If I had my way, more academics would care about teaching beyond the walls of the academy. They'd teach to a broader public and consider ways to make their material more engaging, if not inspiring, to new audiences. You can find examples out there of teachers who are doing it right. The heirs of Carl Sagan--Brian Greene, Neil deGrasse Tyson, and Bill Nye--know how to light a spark and make their material come alive on TV and YouTube. How they do this is not exactly a mystery, not after M.I.T. posted online a course called "Becoming the Next Bill Nye: Writing and Hosting the Educational Show."
Taught at M.I.T. over a month-long period, Becoming the Next Bill Nye was designed to teach students video production techniques that would help them "to engagingly convey [their] passions for science, technology, engineering, and/or math." By the end of the course, they'd know how to script and host a 5-minute YouTube show.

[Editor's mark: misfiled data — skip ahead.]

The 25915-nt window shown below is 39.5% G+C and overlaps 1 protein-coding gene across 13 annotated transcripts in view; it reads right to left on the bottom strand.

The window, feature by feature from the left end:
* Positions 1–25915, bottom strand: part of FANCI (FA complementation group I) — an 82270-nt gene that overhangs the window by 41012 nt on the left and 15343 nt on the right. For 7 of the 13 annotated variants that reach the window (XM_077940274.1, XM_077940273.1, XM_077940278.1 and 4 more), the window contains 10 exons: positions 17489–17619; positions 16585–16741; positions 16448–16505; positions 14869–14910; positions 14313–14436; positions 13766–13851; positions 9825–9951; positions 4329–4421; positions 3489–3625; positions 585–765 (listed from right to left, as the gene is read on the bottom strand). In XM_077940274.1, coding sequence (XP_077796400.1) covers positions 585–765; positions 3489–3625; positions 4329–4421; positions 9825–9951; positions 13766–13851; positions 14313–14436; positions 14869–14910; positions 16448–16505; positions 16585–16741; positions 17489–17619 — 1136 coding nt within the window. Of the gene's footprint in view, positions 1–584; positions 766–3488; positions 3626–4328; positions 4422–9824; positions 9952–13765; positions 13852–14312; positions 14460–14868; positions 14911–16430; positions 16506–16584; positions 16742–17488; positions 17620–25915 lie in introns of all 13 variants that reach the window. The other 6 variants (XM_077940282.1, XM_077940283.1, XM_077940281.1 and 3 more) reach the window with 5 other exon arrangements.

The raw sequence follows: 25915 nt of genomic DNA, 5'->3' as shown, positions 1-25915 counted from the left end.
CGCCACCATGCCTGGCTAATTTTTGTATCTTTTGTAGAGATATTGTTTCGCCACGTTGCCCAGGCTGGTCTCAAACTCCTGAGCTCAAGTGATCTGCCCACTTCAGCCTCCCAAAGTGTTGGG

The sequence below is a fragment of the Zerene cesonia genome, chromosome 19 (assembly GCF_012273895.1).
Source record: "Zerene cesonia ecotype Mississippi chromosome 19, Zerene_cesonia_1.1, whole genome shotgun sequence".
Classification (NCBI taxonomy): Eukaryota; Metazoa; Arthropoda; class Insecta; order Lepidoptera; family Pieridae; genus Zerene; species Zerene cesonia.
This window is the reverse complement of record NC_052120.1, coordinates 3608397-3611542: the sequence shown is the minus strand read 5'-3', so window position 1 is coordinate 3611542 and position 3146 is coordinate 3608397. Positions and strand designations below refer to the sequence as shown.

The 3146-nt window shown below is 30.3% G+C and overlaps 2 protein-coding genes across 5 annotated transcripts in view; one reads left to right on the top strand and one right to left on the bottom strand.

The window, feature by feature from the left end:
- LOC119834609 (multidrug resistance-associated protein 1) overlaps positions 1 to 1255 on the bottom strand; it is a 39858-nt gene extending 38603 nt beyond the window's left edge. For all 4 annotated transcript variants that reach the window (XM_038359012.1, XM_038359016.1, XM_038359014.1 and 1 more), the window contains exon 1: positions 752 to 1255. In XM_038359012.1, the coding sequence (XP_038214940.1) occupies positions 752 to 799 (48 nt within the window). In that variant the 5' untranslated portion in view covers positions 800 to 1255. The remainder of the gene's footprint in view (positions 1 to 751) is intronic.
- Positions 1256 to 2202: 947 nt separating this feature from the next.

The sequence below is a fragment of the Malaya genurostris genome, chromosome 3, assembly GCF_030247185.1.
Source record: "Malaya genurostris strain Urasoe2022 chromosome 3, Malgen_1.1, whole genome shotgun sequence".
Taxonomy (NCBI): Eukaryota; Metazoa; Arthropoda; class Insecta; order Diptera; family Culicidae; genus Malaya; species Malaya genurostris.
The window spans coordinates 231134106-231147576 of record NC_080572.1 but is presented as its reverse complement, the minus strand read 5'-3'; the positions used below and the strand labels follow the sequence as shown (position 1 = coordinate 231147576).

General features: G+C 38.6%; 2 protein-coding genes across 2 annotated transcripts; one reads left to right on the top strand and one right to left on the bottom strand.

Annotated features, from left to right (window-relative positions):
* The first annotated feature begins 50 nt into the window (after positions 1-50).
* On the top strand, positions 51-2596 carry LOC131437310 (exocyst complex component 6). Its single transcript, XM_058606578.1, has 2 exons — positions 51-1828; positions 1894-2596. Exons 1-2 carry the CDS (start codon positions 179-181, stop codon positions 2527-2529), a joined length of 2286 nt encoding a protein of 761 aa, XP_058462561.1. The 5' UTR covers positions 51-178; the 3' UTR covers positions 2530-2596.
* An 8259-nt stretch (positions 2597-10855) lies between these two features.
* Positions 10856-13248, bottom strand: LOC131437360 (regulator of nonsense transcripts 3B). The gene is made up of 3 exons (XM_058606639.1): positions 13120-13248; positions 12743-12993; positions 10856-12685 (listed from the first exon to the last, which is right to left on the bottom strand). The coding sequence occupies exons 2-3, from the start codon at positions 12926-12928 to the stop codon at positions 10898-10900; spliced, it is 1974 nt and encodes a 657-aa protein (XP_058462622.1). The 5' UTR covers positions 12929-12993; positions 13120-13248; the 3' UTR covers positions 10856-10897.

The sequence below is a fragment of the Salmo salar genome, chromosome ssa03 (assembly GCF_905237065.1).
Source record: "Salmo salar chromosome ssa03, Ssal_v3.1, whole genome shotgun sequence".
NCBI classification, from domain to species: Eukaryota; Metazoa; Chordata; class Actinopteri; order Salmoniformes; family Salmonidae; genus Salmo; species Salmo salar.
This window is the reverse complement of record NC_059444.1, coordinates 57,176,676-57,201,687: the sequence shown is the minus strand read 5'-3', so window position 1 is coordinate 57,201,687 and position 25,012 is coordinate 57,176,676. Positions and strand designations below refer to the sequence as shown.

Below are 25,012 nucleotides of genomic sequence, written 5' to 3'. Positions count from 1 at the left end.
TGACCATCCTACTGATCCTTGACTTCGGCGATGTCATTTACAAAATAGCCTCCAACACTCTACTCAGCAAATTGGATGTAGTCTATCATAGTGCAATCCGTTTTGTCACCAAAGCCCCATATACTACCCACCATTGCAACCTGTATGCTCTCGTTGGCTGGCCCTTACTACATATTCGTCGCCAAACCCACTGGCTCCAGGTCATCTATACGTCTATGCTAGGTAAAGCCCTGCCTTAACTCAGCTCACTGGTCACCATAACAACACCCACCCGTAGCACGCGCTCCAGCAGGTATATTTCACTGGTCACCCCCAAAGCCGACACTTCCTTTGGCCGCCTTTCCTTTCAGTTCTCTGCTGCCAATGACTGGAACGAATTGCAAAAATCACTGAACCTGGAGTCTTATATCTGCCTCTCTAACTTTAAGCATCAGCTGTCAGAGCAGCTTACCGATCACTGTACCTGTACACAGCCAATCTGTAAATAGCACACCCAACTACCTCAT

You can now find the syllabus and all materials for that course online at MIT's OpenCourseWare site. This includes all video lectures and class assignments. Or, if you prefer, you can get the video lectures straight from this YouTube playlist.
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